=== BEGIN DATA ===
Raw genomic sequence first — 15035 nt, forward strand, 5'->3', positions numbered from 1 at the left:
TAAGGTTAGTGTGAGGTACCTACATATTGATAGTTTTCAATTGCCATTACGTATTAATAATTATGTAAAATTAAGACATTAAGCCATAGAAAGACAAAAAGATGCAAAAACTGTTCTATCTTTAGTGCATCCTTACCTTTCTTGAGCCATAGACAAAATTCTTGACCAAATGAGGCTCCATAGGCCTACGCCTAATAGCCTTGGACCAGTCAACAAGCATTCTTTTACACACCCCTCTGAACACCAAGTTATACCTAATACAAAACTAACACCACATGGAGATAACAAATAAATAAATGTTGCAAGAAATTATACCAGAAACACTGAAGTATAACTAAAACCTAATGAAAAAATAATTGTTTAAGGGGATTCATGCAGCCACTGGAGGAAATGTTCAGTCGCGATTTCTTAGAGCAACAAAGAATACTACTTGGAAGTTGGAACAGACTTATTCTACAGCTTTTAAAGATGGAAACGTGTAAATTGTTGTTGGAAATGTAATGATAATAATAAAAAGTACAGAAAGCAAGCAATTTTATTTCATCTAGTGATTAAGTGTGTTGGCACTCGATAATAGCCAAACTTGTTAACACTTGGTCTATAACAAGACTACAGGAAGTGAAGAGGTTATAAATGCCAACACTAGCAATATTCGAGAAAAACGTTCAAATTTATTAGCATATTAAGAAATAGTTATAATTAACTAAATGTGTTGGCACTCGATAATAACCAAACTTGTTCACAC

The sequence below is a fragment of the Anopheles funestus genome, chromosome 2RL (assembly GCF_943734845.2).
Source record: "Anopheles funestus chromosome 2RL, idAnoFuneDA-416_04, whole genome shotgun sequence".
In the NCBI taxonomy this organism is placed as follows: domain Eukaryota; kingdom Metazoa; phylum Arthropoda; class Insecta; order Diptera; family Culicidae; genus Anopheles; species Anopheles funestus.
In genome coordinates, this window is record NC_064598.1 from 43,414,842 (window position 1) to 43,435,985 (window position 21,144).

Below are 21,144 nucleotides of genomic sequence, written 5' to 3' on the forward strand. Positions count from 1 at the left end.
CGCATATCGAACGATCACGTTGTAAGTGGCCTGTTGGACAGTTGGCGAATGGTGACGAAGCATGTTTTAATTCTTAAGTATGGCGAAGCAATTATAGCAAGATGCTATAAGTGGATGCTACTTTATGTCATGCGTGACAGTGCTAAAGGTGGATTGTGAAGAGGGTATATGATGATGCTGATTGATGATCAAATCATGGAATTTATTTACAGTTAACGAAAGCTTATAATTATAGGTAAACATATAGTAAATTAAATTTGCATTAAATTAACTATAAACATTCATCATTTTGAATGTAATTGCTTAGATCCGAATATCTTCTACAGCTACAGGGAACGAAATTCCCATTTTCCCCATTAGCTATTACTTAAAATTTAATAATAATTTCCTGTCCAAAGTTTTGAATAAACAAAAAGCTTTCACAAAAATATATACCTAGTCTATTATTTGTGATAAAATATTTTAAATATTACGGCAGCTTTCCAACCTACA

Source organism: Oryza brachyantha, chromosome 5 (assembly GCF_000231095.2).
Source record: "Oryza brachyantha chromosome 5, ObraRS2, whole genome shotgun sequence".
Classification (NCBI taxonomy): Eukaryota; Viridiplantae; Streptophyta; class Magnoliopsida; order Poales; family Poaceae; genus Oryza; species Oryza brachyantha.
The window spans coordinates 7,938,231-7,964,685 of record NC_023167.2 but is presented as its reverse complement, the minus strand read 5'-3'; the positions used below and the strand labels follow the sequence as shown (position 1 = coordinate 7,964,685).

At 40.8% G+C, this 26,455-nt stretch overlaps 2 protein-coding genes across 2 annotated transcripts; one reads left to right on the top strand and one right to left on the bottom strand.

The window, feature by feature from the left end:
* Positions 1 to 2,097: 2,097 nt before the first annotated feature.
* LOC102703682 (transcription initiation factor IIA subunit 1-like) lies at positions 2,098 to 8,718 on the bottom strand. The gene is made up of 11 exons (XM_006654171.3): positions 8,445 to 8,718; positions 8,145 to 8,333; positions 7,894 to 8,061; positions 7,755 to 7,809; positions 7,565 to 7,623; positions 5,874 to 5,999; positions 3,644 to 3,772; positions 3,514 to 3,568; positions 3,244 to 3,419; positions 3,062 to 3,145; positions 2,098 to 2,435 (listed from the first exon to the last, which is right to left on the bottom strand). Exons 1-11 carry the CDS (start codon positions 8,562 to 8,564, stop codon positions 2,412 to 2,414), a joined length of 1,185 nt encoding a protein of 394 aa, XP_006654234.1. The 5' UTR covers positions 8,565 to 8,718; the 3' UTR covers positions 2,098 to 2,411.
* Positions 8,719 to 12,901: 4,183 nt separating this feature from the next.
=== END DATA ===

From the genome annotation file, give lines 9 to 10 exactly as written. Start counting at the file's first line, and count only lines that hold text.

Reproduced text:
Source organism: Oryza brachyantha, chromosome 5 (assembly GCF_000231095.2).
Source record: "Oryza brachyantha chromosome 5, ObraRS2, whole genome shotgun sequence".